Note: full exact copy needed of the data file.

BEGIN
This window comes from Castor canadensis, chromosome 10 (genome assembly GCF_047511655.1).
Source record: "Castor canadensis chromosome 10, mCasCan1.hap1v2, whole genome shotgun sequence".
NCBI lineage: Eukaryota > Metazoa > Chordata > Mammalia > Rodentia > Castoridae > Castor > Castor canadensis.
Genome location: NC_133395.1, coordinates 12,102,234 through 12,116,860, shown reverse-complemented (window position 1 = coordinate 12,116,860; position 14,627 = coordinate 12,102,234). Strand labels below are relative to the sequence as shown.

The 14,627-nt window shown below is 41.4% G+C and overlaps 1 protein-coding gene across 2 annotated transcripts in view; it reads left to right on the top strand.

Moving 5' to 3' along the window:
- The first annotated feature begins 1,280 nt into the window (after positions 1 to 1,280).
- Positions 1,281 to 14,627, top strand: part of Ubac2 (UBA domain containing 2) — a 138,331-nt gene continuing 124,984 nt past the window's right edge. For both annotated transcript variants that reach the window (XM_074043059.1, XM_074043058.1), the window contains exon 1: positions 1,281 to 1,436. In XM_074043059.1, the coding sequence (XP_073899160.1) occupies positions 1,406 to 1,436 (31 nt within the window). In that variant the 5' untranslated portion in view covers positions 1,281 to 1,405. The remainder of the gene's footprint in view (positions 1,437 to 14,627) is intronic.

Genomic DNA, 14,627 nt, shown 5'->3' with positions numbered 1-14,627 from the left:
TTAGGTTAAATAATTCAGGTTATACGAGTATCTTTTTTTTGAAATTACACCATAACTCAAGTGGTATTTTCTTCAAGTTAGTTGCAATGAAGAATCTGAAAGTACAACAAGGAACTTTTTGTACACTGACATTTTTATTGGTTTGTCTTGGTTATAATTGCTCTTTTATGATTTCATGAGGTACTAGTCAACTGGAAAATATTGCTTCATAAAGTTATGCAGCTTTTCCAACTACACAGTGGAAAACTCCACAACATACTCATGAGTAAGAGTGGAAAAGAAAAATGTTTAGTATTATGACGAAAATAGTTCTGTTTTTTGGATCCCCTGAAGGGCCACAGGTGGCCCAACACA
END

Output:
This window comes from Castor canadensis, chromosome 10 (genome assembly GCF_047511655.1).
Source record: "Castor canadensis chromosome 10, mCasCan1.hap1v2, whole genome shotgun sequence".
NCBI lineage: Eukaryota > Metazoa > Chordata > Mammalia > Rodentia > Castoridae > Castor > Castor canadensis.
Genome location: NC_133395.1, coordinates 12,102,234 through 12,116,860, shown reverse-complemented (window position 1 = coordinate 12,116,860; position 14,627 = coordinate 12,102,234). Strand labels below are relative to the sequence as shown.

The 14,627-nt window shown below is 41.4% G+C and overlaps 1 protein-coding gene across 2 annotated transcripts in view; it reads left to right on the top strand.

Moving 5' to 3' along the window:
- The first annotated feature begins 1,280 nt into the window (after positions 1 to 1,280).
- Positions 1,281 to 14,627, top strand: part of Ubac2 (UBA domain containing 2) — a 138,331-nt gene continuing 124,984 nt past the window's right edge. For both annotated transcript variants that reach the window (XM_074043059.1, XM_074043058.1), the window contains exon 1: positions 1,281 to 1,436. In XM_074043059.1, the coding sequence (XP_073899160.1) occupies positions 1,406 to 1,436 (31 nt within the window). In that variant the 5' untranslated portion in view covers positions 1,281 to 1,405. The remainder of the gene's footprint in view (positions 1,437 to 14,627) is intronic.

Genomic DNA, 14,627 nt, shown 5'->3' with positions numbered 1-14,627 from the left:
TTAGGTTAAATAATTCAGGTTATACGAGTATCTTTTTTTTGAAATTACACCATAACTCAAGTGGTATTTTCTTCAAGTTAGTTGCAATGAAGAATCTGAAAGTACAACAAGGAACTTTTTGTACACTGACATTTTTATTGGTTTGTCTTGGTTATAATTGCTCTTTTATGATTTCATGAGGTACTAGTCAACTGGAAAATATTGCTTCATAAAGTTATGCAGCTTTTCCAACTACACAGTGGAAAACTCCACAACATACTCATGAGTAAGAGTGGAAAAGAAAAATGTTTAGTATTATGACGAAAATAGTTCTGTTTTTTGGATCCCCTGAAGGGCCACAGGTGGCCCAACACA